Fortunately, this doesn't happen too often.
To create the configure file, you need PKG_CHECK_MODULES, contained in the
pkg.m4 library. You should add that file to your m4 directory. If
pkg-config dependency is mandatory (as the tool is run by the configure script)
you can't be sure that the m4 file you are using is the same as one on users'
systems, nor you can be sure that it does not include extra bugs, as it can be
older than yours.
Always check for the libraries you're going to link to, if you have them
as mandatory dependencies. Usually autoconf macros or pkg-config data files
define prerequisite libraries that you need to successfully link to your
library. Also, some functions that are in extra libraries in some systems
(like dlopen() in libdl on Linux and Mac OS X) can be in the libc of another
system (the same function is in libc on FreeBSD). In these cases you need to
check whether the function can be found without linking to anything, or if you
need to use a specific library (for example to avoid linking to a non-existent
libdl that would fail where it's not needed).
Be careful with GNU extensions. One of the things that makes portability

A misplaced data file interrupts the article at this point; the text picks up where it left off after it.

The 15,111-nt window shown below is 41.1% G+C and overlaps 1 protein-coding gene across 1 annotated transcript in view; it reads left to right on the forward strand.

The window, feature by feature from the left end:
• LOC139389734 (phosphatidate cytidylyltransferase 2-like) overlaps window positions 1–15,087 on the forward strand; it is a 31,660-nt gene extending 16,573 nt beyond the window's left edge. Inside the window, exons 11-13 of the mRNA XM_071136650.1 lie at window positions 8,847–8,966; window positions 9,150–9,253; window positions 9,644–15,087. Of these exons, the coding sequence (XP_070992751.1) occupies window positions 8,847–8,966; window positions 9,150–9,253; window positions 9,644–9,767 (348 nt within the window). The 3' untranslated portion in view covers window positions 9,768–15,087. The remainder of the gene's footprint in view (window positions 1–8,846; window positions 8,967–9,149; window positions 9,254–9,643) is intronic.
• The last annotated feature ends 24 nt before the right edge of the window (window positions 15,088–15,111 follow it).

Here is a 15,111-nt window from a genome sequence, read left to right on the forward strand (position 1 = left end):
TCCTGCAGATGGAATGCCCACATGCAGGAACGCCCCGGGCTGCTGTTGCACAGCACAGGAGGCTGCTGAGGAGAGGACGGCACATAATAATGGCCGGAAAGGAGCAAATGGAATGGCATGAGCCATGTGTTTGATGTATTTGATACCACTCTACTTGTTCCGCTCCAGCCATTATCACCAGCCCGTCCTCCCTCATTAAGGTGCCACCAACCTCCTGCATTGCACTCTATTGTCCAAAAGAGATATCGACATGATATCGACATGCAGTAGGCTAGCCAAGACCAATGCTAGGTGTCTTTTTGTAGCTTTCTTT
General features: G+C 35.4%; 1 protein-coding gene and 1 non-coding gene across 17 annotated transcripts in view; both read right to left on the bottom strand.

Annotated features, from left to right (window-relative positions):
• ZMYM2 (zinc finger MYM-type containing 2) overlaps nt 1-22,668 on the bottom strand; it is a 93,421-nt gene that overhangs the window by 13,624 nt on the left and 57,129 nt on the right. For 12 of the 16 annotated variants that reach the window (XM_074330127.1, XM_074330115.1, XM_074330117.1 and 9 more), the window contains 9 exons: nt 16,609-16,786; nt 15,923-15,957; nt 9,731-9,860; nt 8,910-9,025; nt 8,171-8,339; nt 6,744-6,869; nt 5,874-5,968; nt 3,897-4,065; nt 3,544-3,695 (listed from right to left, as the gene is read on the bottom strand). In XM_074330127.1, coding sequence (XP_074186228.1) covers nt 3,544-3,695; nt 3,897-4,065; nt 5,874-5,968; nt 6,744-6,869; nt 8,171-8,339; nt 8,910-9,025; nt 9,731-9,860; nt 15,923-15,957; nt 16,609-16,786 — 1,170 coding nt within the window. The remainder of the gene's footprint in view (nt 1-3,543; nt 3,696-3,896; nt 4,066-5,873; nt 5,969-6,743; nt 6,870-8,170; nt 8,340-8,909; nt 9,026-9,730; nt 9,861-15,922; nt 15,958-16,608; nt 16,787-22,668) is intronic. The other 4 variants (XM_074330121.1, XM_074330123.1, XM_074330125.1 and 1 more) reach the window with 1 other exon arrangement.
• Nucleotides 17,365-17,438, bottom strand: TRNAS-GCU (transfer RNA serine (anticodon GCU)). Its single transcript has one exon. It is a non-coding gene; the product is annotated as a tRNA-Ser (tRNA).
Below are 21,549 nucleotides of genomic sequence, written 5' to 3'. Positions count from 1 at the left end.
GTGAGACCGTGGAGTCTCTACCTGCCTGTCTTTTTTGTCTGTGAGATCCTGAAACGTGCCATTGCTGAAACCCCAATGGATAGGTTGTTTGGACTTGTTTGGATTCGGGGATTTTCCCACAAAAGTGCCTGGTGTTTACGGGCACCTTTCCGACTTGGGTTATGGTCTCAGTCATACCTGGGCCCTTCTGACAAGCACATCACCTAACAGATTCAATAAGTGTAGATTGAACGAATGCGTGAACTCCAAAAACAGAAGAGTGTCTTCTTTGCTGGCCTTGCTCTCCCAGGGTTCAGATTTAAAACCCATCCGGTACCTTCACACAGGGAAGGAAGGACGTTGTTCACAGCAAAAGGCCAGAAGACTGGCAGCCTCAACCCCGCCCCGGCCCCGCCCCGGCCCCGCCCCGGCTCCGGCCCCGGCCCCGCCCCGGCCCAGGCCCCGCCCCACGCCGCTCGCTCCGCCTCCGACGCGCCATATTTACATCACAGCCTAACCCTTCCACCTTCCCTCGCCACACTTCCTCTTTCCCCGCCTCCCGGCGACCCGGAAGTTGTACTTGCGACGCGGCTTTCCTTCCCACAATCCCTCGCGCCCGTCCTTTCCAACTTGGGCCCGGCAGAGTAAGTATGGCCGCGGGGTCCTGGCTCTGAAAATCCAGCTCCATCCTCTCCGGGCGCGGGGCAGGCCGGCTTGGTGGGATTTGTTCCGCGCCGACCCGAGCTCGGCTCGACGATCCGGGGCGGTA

a big pain is the use of extension functions, which are provided by GNU libc
but aren't present on other C libraries like BSD's or uClibc. When you use such
functions, you should always provide a "drop-in replacement," a function that
can provide the same functionality as the library function, maybe with less
performance or security, which can be used when the extension function is not
present on system's C library. Those functions must be protected by a #ifdef
HAVE_function ... #endif block, so that they don't get duplicated when they are
already present. Make sure that these functions are not exported by the library
to the external users; they should be declared inside an internal header, to
avoid breaking other libraries that may be doing similar tricks.
Avoid compiling OS-specific code when not needed. When a program
optionally supports specific libraries or specific operating systems, it's not
rare to have entire source files that are specific to that code path. To avoid
compiling them when they're not needed, use the AM_CONDITIONAL macro inside a
configure.ac file. This automake macro (usable only if you're using automake to
build the project) allows you to define if .. endif blocks inside a Makefile.am
file, inside which you can set special variables. You can, for example, add a
"platformsrcs" variable that you set to the right source file for the platform